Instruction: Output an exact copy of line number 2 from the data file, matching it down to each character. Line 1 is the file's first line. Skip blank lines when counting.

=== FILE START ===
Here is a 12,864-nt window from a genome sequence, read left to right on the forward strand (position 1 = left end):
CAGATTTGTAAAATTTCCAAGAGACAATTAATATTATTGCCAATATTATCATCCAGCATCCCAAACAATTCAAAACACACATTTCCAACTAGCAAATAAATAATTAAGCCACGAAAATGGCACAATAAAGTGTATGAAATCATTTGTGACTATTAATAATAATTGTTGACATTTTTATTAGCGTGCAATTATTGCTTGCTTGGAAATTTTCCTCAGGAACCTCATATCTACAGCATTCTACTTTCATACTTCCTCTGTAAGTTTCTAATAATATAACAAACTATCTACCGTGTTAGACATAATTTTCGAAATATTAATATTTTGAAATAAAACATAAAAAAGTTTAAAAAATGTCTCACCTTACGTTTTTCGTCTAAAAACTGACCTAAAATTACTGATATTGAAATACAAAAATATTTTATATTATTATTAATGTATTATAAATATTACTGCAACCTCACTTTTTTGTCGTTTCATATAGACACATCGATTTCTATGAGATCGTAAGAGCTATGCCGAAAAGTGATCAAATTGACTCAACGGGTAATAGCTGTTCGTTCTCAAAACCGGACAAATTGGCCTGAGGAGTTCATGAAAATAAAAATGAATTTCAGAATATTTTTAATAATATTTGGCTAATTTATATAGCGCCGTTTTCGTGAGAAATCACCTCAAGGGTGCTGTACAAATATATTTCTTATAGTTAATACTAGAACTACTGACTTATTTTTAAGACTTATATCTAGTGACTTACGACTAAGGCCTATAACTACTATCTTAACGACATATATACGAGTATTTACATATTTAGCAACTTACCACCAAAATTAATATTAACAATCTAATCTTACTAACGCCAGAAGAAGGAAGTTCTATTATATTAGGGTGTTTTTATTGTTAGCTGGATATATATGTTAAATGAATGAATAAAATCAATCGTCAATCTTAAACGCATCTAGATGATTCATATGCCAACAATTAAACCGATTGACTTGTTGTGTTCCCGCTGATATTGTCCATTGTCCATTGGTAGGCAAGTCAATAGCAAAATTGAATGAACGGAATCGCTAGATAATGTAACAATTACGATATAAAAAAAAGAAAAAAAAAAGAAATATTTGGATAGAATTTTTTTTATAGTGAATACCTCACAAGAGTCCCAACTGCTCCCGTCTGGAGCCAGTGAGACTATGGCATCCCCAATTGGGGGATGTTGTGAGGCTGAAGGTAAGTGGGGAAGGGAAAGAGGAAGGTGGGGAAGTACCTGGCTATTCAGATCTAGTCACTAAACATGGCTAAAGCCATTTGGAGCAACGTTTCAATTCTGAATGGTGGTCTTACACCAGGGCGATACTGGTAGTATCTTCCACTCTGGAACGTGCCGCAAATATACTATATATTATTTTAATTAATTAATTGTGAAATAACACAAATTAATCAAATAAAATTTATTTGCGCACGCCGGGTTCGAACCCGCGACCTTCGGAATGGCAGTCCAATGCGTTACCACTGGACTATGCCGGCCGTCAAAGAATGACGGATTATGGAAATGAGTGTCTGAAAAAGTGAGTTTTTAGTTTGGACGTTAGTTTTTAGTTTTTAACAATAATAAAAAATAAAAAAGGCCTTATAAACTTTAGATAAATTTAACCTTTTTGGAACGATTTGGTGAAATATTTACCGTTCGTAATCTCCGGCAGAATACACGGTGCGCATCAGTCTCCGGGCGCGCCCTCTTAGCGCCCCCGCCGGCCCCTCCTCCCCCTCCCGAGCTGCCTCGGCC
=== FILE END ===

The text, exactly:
CAGATTTGTAAAATTTCCAAGAGACAATTAATATTATTGCCAATATTATCATCCAGCATCCCAAACAATTCAAAACACACATTTCCAACTAGCAAATAAATAATTAAGCCACGAAAATGGCACAATAAAGTGTATGAAATCATTTGTGACTATTAATAATAATTGTTGACATTTTTATTAGCGTGCAATTATTGCTTGCTTGGAAATTTTCCTCAGGAACCTCATATCTACAGCATTCTACTTTCATACTTCCTCTGTAAGTTTCTAATAATATAACAAACTATCTACCGTGTTAGACATAATTTTCGAAATATTAATATTTTGAAATAAAACATAAAAAAGTTTAAAAAATGTCTCACCTTACGTTTTTCGTCTAAAAACTGACCTAAAATTACTGATATTGAAATACAAAAATATTTTATATTATTATTAATGTATTATAAATATTACTGCAACCTCACTTTTTTGTCGTTTCATATAGACACATCGATTTCTATGAGATCGTAAGAGCTATGCCGAAAAGTGATCAAATTGACTCAACGGGTAATAGCTGTTCGTTCTCAAAACCGGACAAATTGGCCTGAGGAGTTCATGAAAATAAAAATGAATTTCAGAATATTTTTAATAATATTTGGCTAATTTATATAGCGCCGTTTTCGTGAGAAATCACCTCAAGGGTGCTGTACAAATATATTTCTTATAGTTAATACTAGAACTACTGACTTATTTTTAAGACTTATATCTAGTGACTTACGACTAAGGCCTATAACTACTATCTTAACGACATATATACGAGTATTTACATATTTAGCAACTTACCACCAAAATTAATATTAACAATCTAATCTTACTAACGCCAGAAGAAGGAAGTTCTATTATATTAGGGTGTTTTTATTGTTAGCTGGATATATATGTTAAATGAATGAATAAAATCAATCGTCAATCTTAAACGCATCTAGATGATTCATATGCCAACAATTAAACCGATTGACTTGTTGTGTTCCCGCTGATATTGTCCATTGTCCATTGGTAGGCAAGTCAATAGCAAAATTGAATGAACGGAATCGCTAGATAATGTAACAATTACGATATAAAAAAAAGAAAAAAAAAAGAAATATTTGGATAGAATTTTTTTTATAGTGAATACCTCACAAGAGTCCCAACTGCTCCCGTCTGGAGCCAGTGAGACTATGGCATCCCCAATTGGGGGATGTTGTGAGGCTGAAGGTAAGTGGGGAAGGGAAAGAGGAAGGTGGGGAAGTACCTGGCTATTCAGATCTAGTCACTAAACATGGCTAAAGCCATTTGGAGCAACGTTTCAATTCTGAATGGTGGTCTTACACCAGGGCGATACTGGTAGTATCTTCCACTCTGGAACGTGCCGCAAATATACTATATATTATTTTAATTAATTAATTGTGAAATAACACAAATTAATCAAATAAAATTTATTTGCGCACGCCGGGTTCGAACCCGCGACCTTCGGAATGGCAGTCCAATGCGTTACCACTGGACTATGCCGGCCGTCAAAGAATGACGGATTATGGAAATGAGTGTCTGAAAAAGTGAGTTTTTAGTTTGGACGTTAGTTTTTAGTTTTTAACAATAATAAAAAATAAAAAAGGCCTTATAAACTTTAGATAAATTTAACCTTTTTGGAACGATTTGGTGAAATATTTACCGTTCGTAATCTCCGGCAGAATACACGGTGCGCATCAGTCTCCGGGCGCGCCCTCTTAGCGCCCCCGCCGGCCCCTCCTCCCCCTCCCGAGCTGCCTCGGCC